Text: Marcello Pisu
Marie Laveau is the Queen of New Orleans, and the embodiment of the transient essence of a city between life and death, mundane and otherworldly, good and bad, modern and antique. Born as a free woman from a white wealthy planter and a Creole woman of colour, she lived in that time that shaped Nola until today as a synthesis of French, Haitian, Christian, animist elements. She was the first “commercial” voodoo priestess, bringing the practice from the local subculture to the national mainstream and making it a business that still Nola benefits from.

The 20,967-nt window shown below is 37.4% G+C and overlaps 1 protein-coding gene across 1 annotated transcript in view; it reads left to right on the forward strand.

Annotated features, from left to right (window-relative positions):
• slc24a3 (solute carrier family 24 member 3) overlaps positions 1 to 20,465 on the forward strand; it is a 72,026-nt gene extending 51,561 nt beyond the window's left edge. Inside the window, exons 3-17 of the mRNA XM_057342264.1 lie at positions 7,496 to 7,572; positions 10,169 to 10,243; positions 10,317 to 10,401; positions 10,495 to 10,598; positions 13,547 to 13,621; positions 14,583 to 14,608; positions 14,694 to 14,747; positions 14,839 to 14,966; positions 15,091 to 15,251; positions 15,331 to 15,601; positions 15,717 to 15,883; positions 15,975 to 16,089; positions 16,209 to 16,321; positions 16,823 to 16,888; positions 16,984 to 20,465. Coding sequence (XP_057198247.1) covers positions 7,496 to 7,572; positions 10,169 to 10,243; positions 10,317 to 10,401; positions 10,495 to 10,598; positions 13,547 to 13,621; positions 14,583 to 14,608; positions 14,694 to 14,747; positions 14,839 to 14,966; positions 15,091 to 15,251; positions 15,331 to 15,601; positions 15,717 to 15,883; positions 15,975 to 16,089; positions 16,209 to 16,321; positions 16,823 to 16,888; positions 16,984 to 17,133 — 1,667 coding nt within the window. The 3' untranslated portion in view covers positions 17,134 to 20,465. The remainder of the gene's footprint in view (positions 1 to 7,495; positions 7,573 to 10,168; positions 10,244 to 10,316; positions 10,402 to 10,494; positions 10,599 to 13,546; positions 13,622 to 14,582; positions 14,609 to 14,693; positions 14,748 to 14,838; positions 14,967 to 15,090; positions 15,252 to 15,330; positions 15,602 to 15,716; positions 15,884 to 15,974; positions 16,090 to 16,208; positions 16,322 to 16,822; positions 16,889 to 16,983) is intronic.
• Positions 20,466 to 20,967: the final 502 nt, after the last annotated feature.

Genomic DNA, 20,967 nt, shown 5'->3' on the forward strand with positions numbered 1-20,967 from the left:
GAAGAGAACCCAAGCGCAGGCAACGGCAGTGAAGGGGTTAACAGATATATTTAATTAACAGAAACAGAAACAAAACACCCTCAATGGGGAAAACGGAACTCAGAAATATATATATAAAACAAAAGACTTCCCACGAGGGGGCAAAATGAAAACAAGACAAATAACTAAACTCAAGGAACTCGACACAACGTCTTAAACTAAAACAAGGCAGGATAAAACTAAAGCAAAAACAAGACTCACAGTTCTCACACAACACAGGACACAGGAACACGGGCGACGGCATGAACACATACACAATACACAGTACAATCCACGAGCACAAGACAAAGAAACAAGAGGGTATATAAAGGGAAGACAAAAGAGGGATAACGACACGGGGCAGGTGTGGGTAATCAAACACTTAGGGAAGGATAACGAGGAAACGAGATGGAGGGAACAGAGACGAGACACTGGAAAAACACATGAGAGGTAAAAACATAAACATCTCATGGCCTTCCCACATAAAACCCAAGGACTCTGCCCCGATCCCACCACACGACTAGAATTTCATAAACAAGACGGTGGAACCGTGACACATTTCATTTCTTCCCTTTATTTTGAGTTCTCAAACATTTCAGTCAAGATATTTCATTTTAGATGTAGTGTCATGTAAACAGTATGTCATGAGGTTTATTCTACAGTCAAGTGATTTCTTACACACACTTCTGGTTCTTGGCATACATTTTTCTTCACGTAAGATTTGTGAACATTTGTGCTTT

What strikes me is how still controversial her figure is, being called a saint or a brothel manager, a benefactress or an enslaver, a sensitive listener or a manipulator. Her grave is still more visited than Elvis Presley’s one. I guess it’s the destiny of those rare people who cross worlds and open gates that were never even believed to exist. I spent my stay in Nola at Marie Laveau’s ex-apartment in the French Quarter. I couldn’t resist to wake up and fall asleep where she lived and died. I hope that some of her power filled my muscles. Thinking of Marie, I chose for my shot with Esra the symbol of Papa Legba because of its resemblance with the cross, but most of all because it is supposed to evoke the spirit of the Gatekeeper, the intermediary between the alive and the dead. But since the tomb of Marie Laveau was just completely painted in pink by some fervent fan, we decided to use the to-be mausoleum of the still alive Nicholas Cage, a pretentious but undoubtedly scenographic pyramid in the same cemetery of Madame Laveau. In New Orleans I realised why death is used in voodoo rituals, not only for its power to make us suffer for a whole lifetime, but most of all to open our existences to a whole new, unpredictable, course. What’s not to celebrate about it?